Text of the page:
TheHumanist.com’s series Everyday Humanist Heroes celebrates our movement’s group organizers, activists, support staff, and volunteers making a difference in their communities. Who do you want to celebrate?
When it comes to humanist group organizing toward making a difference, Arthur M. Jackson has been doing it longer than anyone. It all started in the early 1960s when he attended the American Humanist Association’s (AHA) first training session for humanist celebrants, held at AHA headquarters, then in Yellow Springs, Ohio. He subsequently, on August 3, 1965, became the first person to be certified by the AHA to perform weddings and other ceremonies.
From 1965 to 1969 he served as assistant executive director of the AHA under Toby McCarroll, first in Yellow Springs and then in San Francisco, California, when the AHA moved its offices there. In this capacity he set up and then administered the Division of Humanist Counseling as the AHA’s celebrant training and certification arm.
In 1969 he relocated to San Jose to serve as the full-time, paid executive director of the Humanist Community of San Jose, an AHA chapter (now the Humanist Community in Silicon Valley). His aim was to experiment with developing a model that would help chapters become more firmly based, later detailed in his self-published book, The Humanist Chapter of the Future and the Future of Humanism (1993).
Jackson’s chapter programming soon became among the most unique in the movement. On more than one occasion a public Humanist Renaissance Festival was held to raise funds and celebrate humanism’s historic connection with that era. Prison chapters were developed at San Luis Obispo and Vacaville, one of the incarcerated members of which was Civil Rights activist Maulana Karenga, creator of Kwanzaa. The San Jose chapter’s main meeting developed from a monthly event into a weekly Sunday morning gathering that eventually became equal in size and scope to that of a small church.
I first met Art in 1977 when attending the AHA national conference in Los Angeles in my capacity as a chapter leader from San Diego. Then in 1979 I visited him at his home in pursuit of advice on how best to organize AHA chapters on the West Coast, taking advantage of the breadth of his experience. In 1981, when I was AHA national administrator, I attended one of the humanist celebrant summer conferences that Art put on annually in Los Gatos (near San Jose), becoming a celebrant myself. By that time Art was again director of the Division of Humanist Counseling, a position he held until 1991 when management of that division was transferred to the AHA national office—then located in Amherst (Buffalo), New York—and the whole division was merged into the Humanist Society, which provided a separate corporate umbrella for the celebrant program.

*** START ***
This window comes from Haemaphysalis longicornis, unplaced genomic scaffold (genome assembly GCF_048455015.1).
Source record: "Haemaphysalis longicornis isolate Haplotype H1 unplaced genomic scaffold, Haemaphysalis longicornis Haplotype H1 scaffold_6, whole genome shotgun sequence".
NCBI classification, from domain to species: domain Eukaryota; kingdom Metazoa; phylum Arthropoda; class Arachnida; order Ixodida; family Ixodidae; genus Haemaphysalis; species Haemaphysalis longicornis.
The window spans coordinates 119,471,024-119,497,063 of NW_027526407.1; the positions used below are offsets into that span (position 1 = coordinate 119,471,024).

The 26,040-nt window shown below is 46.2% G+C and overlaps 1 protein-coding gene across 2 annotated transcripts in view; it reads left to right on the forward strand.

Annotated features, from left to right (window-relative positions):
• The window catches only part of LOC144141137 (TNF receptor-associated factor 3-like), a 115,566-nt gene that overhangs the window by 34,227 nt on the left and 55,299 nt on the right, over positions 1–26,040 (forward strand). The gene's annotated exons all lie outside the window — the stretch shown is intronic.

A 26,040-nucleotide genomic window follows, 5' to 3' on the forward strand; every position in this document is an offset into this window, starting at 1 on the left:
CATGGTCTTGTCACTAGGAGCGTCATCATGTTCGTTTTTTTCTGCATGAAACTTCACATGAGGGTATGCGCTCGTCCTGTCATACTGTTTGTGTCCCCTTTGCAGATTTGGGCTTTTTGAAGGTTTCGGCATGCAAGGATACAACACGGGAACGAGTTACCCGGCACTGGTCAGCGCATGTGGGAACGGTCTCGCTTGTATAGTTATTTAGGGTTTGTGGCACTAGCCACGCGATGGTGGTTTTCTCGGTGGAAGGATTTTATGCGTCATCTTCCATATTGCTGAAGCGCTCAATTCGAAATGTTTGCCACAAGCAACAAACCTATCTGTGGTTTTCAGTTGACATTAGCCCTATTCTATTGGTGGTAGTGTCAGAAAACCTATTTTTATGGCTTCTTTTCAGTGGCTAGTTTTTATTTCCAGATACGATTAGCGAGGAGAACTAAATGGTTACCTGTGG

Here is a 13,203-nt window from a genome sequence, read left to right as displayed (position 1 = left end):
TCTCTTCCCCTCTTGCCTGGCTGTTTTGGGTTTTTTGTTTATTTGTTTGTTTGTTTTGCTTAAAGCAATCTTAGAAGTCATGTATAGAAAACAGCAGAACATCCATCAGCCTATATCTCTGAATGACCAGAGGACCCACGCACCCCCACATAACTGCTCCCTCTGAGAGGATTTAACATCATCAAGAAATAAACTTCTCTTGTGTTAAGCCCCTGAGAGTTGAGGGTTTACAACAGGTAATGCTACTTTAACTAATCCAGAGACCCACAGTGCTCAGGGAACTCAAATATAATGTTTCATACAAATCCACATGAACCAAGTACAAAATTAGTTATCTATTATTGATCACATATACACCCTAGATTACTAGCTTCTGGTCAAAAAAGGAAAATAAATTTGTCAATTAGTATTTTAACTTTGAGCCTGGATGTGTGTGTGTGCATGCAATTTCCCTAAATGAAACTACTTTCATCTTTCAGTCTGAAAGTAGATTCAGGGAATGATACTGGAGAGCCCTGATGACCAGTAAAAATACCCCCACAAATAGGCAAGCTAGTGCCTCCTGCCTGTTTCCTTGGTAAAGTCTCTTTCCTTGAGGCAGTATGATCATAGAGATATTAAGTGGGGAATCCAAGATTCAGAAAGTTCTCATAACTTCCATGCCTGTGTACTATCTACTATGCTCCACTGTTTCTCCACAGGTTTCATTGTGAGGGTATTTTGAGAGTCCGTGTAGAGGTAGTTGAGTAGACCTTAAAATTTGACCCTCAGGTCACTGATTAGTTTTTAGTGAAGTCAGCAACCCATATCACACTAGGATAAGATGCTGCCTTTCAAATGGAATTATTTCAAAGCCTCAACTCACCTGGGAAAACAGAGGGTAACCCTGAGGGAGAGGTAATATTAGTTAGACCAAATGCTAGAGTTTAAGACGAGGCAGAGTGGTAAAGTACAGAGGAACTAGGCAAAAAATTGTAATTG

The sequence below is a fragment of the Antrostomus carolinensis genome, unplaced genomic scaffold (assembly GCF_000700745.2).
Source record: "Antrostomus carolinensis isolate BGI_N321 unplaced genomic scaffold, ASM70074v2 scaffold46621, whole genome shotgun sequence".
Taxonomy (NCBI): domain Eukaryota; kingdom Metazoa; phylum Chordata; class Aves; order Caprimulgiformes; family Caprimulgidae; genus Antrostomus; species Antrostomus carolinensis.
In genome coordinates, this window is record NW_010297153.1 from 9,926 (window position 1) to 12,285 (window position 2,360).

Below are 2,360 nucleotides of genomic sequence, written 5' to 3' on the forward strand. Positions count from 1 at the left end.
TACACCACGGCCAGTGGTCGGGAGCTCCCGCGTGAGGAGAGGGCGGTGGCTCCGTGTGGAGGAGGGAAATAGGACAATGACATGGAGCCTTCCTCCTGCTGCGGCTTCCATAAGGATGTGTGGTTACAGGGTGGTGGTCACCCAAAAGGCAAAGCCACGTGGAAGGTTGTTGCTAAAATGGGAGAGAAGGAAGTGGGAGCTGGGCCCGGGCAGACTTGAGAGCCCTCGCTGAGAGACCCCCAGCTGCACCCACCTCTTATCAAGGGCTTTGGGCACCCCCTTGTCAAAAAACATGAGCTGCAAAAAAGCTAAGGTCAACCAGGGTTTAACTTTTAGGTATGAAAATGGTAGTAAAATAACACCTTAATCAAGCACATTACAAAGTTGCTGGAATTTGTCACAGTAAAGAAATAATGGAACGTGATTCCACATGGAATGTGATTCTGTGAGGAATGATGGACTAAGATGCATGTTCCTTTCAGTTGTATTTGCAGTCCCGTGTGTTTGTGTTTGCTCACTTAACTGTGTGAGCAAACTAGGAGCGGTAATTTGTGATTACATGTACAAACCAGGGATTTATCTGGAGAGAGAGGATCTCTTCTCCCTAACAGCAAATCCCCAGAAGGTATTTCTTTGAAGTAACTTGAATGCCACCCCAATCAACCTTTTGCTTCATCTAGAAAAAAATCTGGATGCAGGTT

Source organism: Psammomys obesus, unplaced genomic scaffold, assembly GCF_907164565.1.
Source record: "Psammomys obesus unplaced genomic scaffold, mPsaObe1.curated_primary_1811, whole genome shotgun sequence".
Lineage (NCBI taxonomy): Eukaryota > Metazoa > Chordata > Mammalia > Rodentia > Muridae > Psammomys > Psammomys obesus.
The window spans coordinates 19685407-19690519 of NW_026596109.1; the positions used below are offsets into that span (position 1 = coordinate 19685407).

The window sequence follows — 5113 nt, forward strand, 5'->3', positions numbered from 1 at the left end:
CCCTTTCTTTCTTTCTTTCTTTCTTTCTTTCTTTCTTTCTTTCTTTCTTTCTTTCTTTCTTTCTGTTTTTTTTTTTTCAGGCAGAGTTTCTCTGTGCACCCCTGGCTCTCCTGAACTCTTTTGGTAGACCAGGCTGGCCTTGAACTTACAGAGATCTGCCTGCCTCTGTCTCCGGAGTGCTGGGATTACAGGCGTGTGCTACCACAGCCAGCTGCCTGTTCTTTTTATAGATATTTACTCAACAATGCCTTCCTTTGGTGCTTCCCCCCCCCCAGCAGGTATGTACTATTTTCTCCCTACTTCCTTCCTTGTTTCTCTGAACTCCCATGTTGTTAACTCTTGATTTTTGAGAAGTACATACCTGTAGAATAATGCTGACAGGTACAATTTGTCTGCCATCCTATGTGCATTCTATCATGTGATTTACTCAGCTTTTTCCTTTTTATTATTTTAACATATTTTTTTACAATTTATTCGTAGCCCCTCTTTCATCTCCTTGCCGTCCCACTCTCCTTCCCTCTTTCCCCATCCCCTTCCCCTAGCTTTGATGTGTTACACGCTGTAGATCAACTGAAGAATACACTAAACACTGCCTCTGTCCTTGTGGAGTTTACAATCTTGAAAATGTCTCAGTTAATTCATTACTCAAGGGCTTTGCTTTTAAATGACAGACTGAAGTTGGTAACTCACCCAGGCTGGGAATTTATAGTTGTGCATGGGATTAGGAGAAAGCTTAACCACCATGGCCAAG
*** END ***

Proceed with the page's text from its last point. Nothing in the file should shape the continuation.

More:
Meanwhile, Art continued to grow his chapter in San Jose as an important part of the AHA network, securing its recognition as Chapter of the Year in 1993. His chapter also hosted AHA national conferences in 1989 and 2010. In his individual capacity, Art served as a member of the AHA board of directors for a number of years.
Then in 2008 he joined the Humanist Society board, serving as secretary/treasurer starting in 2011. He retired from the board in 2022.
Therefore, given his extensive dedication to the humanist cause, both at the national and local levels, it seemed only natural to formally recognize the significance of his work. So, this past December, the Humanist Society honored Art at his home with its Lifetime Achievement Award, a glass flame sculpture, conferred “with gratitude and appreciation for your many decades of service.”